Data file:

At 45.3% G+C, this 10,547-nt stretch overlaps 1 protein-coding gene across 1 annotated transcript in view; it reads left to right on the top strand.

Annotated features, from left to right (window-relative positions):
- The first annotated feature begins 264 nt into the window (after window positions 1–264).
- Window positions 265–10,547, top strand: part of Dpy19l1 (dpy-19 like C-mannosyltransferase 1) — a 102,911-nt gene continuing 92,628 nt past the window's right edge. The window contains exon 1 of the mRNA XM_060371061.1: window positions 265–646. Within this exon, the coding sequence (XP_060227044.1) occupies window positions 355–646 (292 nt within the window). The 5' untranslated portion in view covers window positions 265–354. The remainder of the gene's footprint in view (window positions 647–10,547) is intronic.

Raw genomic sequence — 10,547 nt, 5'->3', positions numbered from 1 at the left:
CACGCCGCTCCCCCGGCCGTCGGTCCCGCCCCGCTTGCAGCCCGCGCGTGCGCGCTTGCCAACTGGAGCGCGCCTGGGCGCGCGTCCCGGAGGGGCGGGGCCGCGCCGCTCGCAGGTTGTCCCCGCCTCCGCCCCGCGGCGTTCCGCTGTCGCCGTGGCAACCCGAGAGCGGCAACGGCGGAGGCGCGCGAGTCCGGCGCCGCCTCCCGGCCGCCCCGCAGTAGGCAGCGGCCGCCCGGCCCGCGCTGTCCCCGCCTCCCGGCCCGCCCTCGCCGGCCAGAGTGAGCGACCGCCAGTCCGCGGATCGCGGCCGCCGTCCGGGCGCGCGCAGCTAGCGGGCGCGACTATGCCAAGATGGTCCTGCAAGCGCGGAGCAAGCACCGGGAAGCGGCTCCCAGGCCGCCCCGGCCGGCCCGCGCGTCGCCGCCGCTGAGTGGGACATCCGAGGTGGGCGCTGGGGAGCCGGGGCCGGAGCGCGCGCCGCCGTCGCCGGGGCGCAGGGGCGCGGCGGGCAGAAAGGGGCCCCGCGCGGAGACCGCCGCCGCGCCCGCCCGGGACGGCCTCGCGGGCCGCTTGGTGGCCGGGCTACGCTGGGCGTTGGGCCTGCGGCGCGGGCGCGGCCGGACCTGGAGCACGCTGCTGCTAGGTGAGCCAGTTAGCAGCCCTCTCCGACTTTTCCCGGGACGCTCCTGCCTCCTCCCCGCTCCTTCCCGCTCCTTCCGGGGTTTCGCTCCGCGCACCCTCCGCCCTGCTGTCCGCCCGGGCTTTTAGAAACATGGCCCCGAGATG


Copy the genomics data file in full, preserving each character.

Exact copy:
At 45.3% G+C, this 10,547-nt stretch overlaps 1 protein-coding gene across 1 annotated transcript in view; it reads left to right on the top strand.

Annotated features, from left to right (window-relative positions):
- The first annotated feature begins 264 nt into the window (after window positions 1–264).
- Window positions 265–10,547, top strand: part of Dpy19l1 (dpy-19 like C-mannosyltransferase 1) — a 102,911-nt gene continuing 92,628 nt past the window's right edge. The window contains exon 1 of the mRNA XM_060371061.1: window positions 265–646. Within this exon, the coding sequence (XP_060227044.1) occupies window positions 355–646 (292 nt within the window). The 5' untranslated portion in view covers window positions 265–354. The remainder of the gene's footprint in view (window positions 647–10,547) is intronic.

Raw genomic sequence — 10,547 nt, 5'->3', positions numbered from 1 at the left:
CACGCCGCTCCCCCGGCCGTCGGTCCCGCCCCGCTTGCAGCCCGCGCGTGCGCGCTTGCCAACTGGAGCGCGCCTGGGCGCGCGTCCCGGAGGGGCGGGGCCGCGCCGCTCGCAGGTTGTCCCCGCCTCCGCCCCGCGGCGTTCCGCTGTCGCCGTGGCAACCCGAGAGCGGCAACGGCGGAGGCGCGCGAGTCCGGCGCCGCCTCCCGGCCGCCCCGCAGTAGGCAGCGGCCGCCCGGCCCGCGCTGTCCCCGCCTCCCGGCCCGCCCTCGCCGGCCAGAGTGAGCGACCGCCAGTCCGCGGATCGCGGCCGCCGTCCGGGCGCGCGCAGCTAGCGGGCGCGACTATGCCAAGATGGTCCTGCAAGCGCGGAGCAAGCACCGGGAAGCGGCTCCCAGGCCGCCCCGGCCGGCCCGCGCGTCGCCGCCGCTGAGTGGGACATCCGAGGTGGGCGCTGGGGAGCCGGGGCCGGAGCGCGCGCCGCCGTCGCCGGGGCGCAGGGGCGCGGCGGGCAGAAAGGGGCCCCGCGCGGAGACCGCCGCCGCGCCCGCCCGGGACGGCCTCGCGGGCCGCTTGGTGGCCGGGCTACGCTGGGCGTTGGGCCTGCGGCGCGGGCGCGGCCGGACCTGGAGCACGCTGCTGCTAGGTGAGCCAGTTAGCAGCCCTCTCCGACTTTTCCCGGGACGCTCCTGCCTCCTCCCCGCTCCTTCCCGCTCCTTCCGGGGTTTCGCTCCGCGCACCCTCCGCCCTGCTGTCCGCCCGGGCTTTTAGAAACATGGCCCCGAGATG